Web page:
Top 4 Misspelled Words
“Top four?” I hear you say. People misspell a lot of words.
Let me explain my criteria:
- These aren’t the kinds of misspellings spell-check will catch.
- These aren’t just a bunch of simple homonyms, such as its/it’s and complement/compliment.
- They’re not words that are particularly hard to spell, such as prerogative and occurrence.
- I see them all the time, in all kinds of writing, with all kinds of clients, from ESL/EFL and native-speaking college students, fiction writers, and technical trainers.
I and the other bloggers at ProofreadingPal.com have discussed common misspellings before, such as in a post about hyphens and another on idioms. But we’ve only really discussed one of them in detail (as I’ll point out below).
Ultimately, though, I’m interested in writing about these four words in one post because, apart from being misspelled all the time, they seem to have nothing in common.
The past tense of “to lead” is “led”—not hard to spell at all. And yet this appears in clients’ work all the time spelled as “lead.”
The culprits behind the error, I suspect, include that “read” is pronounced with a long “e” for the present and a short “e” for the past:
I like to read. I read a book yesterday.
People might wrongly think “to lead” works the same way.
Moreover, there are many words spelled “ea” that are always pronounced with the short “e,” such as head, bread, instead, and lead.
Whoops! Catch that last one? “Lead” is also pronounced with a short “e,” but only when it refers to the poisonous metal that keeps popping up in weird places like glass and paint and trying to kill us all.
Americans only use this word in common speech in the phrase “piqued my interest,” which is usually misspelled “peaked my interest.”
I have covered this one before, so I’m going to be completely self-indulgent and quote a bit of myself:
This idiom often gets misspelled and misused because the misspelling seems to make sense. “Peaked my interest” would seem to mean “brought my interest to a peak.” However, this idiom comes from the French word “piqued,” as in “aroused,” and that is how the idiom is to be used.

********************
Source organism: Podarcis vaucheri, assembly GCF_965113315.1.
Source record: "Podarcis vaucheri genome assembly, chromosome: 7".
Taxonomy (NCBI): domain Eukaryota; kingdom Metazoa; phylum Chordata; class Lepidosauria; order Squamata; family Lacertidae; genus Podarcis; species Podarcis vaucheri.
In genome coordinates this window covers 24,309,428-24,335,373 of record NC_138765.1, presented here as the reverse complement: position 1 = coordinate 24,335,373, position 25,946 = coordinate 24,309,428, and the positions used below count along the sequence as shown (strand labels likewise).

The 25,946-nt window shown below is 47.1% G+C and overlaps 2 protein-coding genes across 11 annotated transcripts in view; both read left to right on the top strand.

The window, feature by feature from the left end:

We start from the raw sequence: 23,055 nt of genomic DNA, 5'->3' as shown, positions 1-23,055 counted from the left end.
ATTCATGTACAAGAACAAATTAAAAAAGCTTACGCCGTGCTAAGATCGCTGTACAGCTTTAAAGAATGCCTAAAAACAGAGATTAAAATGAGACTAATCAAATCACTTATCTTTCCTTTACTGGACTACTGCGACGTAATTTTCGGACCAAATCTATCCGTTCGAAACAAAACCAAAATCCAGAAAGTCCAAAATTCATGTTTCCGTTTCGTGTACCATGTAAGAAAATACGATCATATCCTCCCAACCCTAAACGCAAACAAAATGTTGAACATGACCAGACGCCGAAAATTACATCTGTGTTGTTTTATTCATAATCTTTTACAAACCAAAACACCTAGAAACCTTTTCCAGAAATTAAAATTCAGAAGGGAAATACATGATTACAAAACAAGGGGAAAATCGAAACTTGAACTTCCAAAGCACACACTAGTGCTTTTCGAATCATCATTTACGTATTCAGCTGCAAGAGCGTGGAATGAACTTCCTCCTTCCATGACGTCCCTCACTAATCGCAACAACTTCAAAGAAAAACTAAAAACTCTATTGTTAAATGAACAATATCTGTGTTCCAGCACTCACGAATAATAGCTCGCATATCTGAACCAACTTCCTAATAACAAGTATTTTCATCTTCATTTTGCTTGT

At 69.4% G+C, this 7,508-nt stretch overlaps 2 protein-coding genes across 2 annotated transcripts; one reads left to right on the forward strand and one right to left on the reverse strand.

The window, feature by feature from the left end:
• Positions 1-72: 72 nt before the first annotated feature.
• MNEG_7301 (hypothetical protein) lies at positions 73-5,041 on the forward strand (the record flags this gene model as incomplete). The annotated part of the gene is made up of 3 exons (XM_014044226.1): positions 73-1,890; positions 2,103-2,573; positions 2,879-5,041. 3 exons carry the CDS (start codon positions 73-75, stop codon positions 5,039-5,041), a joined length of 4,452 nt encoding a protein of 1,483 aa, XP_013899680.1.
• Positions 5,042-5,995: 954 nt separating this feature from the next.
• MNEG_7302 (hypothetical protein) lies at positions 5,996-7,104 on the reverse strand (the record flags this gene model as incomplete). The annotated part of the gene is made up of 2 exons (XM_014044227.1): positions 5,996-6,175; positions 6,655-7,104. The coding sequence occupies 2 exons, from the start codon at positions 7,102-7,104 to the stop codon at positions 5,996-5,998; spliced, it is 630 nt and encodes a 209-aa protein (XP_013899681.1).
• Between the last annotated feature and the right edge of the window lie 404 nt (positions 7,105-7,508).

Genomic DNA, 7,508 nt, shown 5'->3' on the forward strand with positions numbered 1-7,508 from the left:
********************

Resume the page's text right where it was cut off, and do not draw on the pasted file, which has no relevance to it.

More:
While other English words imported from other languages are often misspelled, this one shows up a lot more than terms like “in route” (wrong) vs. “en route” (correct) or “per say” (wrong) vs. “per se” (correct). This may be a result of how useful the phrase is.
I mean, “The new line of children’s clothing aroused my interest,” just sounds wrong.
Again, not a tough one to spell, but I am increasingly seeing the spelling “of,” such as in “could of,” “should of,” and “might of.”
There’s not much to theorize about here. People in certain regions really do sound like they’re saying, “I could of gone to the store,” when they mean, “I could have gone to the store.” If you don’t read much, you might think the correct word actually is “of” instead of “have.”
Of the four, this is the only one that doesn’t have a pronunciation issue. The way you say it changes the way it’s spelled.
The noun “breath” has a short “e,” and the verb “breathe” has a long “e.” Yet I see, “I will stand here as long as I breath,” and the like all over the place. No idea why.
Is it some sort of knee-jerk reaction to knowing you shouldn’t put an “e” on the end of “potato”? (If you’re young, read here about US Vice President Dan Quayle.)
Or perhaps it’s related to confusion over such words as loath (unwilling to do something) vs. loathe (to hate) and sooth (an old exclamation) vs. soothe (to calm).
Do you have a theory? Leave a comment below!
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